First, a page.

Tuesday, August 30, 2011

Guest Post: Belle-sœur Piper (French for sister-in-law)


Hi! I'm Geneva's Sister-in-law. You can call me Piper. She asked me to
guest post while she was gone. She said I could write about anything,
so I'm totally going to unload my most recent drama on you, and then
bring it around to a heartwarming moral conclusion. It's gonna be
great! Check it out:

I have two kids, Nils
and Walter
. Walter, the youngest started preschool this year. The
first week was great. He was excited about everything, and had a
blast, and was perfectly behaved. Around Wedesday of the second week
Walter pitched a fit when I tried to drop him off. He wailed, and he
clung to me, and he screwed up his face to look miserable. All in all
it was a rather convincing spectacle. But having lived with Walter for
the past 4 years I could spot the flashes of a grin between the wails,
and I could smell the lie a mile away.
The little punk was putting on an act. He wanted to see what he could
get me to do. If he could get me to fawn over him. If he could get me
really agitated. Maybe he could even get me to take him home and let
him play computer games all afternoon. I wasn't having any of that, so
I peeled him off of me and walked away. Meanwhile he stood in the
doorway and wailed at me while the other parents looked on.
When I went to pick him up his teacher confirmed what I suspected. The
minute I was out of sight he was fine, and had a great time. I felt
totally vindicated. The trouble is, he's made a habit of putting on
this display every day. And yeah, I don't care what other people think
of me, and sticks and stones, and blah blah blah. But the dirty looks
and comments from the other parents are actually starting to eat at
me.
While drowning my sorrows in a packet of Oreos I asked myself, "What
do they know!?! How many kids do they have? I have more kids
than they do! I'm way more experienced!" And it is true, the dirtiest
looks have been coming from parents of only children. "But,"
interjected that little voice in my head, "having two kids hardly
makes you a parenting expert. Would a mother of ten kids giving
you dirty looks be any different, really?"
After sitting and stewing on the subject I reached my conclusion.
Having two kids has taught me something that I probably
wouldn't have known with just one, and here's what it is: "Everyone is
different (No
two people are not on fire.
)"
My two kids are totally different. One is super-serious, detail
oriented, socially awkward, and very thoughtful. The other is very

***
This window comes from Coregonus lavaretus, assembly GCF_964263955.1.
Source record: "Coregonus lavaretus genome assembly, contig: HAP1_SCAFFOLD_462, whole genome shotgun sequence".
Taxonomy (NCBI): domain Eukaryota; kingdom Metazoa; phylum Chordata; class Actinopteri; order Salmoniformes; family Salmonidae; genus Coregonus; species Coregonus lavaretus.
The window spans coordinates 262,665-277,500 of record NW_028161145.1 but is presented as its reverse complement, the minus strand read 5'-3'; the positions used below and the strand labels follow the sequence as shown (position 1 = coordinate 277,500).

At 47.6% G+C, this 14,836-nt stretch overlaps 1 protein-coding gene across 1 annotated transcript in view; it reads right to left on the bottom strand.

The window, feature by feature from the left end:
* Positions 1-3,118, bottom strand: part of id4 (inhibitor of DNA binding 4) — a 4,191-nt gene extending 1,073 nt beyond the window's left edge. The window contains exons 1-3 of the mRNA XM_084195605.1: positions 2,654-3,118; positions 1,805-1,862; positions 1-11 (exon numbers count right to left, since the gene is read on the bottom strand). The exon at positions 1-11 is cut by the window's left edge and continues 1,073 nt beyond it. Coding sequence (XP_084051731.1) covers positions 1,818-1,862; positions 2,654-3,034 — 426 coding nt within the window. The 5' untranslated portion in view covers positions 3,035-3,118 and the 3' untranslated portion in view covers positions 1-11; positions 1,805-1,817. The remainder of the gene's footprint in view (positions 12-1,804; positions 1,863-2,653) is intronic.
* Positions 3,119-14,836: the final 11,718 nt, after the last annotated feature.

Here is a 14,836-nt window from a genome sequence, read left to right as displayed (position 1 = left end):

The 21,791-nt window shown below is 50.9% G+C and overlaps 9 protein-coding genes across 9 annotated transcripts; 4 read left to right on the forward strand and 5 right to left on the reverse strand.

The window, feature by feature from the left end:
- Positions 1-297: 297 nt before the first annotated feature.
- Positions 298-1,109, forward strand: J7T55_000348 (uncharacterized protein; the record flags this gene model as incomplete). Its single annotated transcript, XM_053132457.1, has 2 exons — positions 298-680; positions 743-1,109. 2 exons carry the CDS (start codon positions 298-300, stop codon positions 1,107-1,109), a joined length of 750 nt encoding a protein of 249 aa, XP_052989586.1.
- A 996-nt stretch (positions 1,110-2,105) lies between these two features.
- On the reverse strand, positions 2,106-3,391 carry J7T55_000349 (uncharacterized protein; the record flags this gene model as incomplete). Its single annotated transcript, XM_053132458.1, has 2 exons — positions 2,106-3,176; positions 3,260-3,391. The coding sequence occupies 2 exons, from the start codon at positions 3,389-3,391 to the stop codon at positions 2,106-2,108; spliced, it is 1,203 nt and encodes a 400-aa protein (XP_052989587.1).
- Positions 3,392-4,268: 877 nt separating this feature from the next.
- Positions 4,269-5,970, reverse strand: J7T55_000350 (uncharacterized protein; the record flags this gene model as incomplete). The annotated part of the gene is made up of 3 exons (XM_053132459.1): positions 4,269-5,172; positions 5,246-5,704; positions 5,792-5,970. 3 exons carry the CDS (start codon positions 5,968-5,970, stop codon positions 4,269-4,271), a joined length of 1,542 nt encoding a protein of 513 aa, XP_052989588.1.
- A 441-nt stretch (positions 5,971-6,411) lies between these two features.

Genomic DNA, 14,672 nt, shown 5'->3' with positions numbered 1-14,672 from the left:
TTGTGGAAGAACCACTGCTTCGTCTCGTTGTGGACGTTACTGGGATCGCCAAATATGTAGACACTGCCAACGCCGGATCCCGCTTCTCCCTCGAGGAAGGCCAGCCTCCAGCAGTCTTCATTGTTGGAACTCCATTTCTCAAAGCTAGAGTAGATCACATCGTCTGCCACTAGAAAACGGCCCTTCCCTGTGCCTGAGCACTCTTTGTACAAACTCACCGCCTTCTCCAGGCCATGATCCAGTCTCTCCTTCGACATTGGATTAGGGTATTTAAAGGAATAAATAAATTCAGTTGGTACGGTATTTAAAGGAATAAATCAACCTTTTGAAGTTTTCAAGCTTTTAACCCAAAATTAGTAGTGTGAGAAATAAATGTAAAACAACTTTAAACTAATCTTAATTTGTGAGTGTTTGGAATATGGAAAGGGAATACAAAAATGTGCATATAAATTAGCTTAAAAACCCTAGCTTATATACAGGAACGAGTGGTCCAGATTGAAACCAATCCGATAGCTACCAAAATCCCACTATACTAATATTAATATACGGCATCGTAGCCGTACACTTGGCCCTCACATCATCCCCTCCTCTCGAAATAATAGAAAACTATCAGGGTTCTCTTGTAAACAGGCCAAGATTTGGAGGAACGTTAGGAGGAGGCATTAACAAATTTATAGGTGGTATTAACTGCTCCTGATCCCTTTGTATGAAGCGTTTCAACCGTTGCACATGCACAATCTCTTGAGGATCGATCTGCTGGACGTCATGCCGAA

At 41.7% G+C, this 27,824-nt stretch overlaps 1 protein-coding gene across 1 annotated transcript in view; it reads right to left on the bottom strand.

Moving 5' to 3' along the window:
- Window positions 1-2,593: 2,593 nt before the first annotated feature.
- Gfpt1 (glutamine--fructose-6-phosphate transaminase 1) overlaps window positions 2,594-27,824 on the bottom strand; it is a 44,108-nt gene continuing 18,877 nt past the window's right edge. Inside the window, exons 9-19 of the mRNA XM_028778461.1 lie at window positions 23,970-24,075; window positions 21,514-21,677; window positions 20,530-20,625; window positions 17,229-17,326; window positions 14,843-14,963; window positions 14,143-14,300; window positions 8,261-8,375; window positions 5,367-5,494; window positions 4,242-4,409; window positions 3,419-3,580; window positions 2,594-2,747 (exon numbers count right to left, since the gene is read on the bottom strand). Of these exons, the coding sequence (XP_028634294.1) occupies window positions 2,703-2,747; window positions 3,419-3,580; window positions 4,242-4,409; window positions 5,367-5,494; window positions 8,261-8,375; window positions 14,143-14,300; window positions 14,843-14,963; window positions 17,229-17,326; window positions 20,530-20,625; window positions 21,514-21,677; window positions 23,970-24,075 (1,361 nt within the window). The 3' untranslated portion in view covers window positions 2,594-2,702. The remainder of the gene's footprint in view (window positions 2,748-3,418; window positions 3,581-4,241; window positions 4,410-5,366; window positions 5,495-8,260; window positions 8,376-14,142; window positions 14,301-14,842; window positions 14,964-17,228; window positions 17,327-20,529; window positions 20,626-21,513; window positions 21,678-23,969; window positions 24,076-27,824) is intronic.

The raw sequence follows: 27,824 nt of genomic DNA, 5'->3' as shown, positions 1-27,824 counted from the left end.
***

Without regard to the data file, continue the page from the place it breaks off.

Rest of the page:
cheerful, loves people, manipulative, and affectionate. When I hear
people say that boys and girls are SO DIFFERENT! I laugh, point at my
kids, and say "boys and boys are so different." I don't think
they could be more different if we'd tried.
Back to parenting: What works with one of my kids doesn't work with
the other. They have totally different goals, motivations, priorities,
and strategies for getting what they want out of life. Here's the
important part: I can't extrapolate my experience with my older kid
and expect that it will be the same with my younger kid. The same
thing applies to the other parents at the preschool. They can't assume
that what is true in their experience will necessarily be true about
other kids.
So, the moral is that you are the expert on parenting your kids. If
you've put the effort into knowing your kid, caring for them, and
loving them, then all the dirty looks in the world can't turn you into
a bad parent.

5 comments:

Katie said...

I agree. And what works for one kid today might not work for them tomorrow! They sure like to keep us on our toes!

Julianne said...

That book by Strong Bad is excellent.

ACW said...

I have a 2 year old and I don't have ANY answers to child-rearing. And I won't give a dirty look EVER! All I'm going to do is ask if they could use some help.

jeanene c said...

If kids are numbers on a clock face, my first 2 were noon and six as far as personalities and abilities were concerned. Totally opposite. The 3rd was at 2:30 and the 4th was at 8:30. number five was in the middle. But that is where the fun is. Try filming him. Show it to him later, when he is calm and ask him what you should do to make it easier on you both. Can't hurt.. much.

Emily Z said...

Totally agreed. I may not have *any* kids, but I've worked in the Nursery for the past...oh...7 years? (cripes, has it been that long??)

Whether or not they're faking it, every kid is different. Some are distracted easily once Mom and Dad are gone. Some will start hyperventilating and *need* Mom to stay so they can get comfortable. Some can be talked to and accept explanations that Mommy has to go now, but she will pick you up after class.

Sometimes I've had parents with a wailing child ask with concerned eyes if they need to stay, and it's almost amusing how many times they're shocked when I tell them "No, he'll be fine." Most times kids really *are* just looking for attention and confirmation that they're the most important part of their parents' world.

Of course, there is the occasional child who *isn't* fine, and really ought not be left. Those are usually kids with deep-seated separation anxiety. Leaving them wailing will only make that worse. But out of the (guessing, off the top of my head) thirty plus kids I've had go through my Nursery, I'd say only 3 or 4 fit this description.

 

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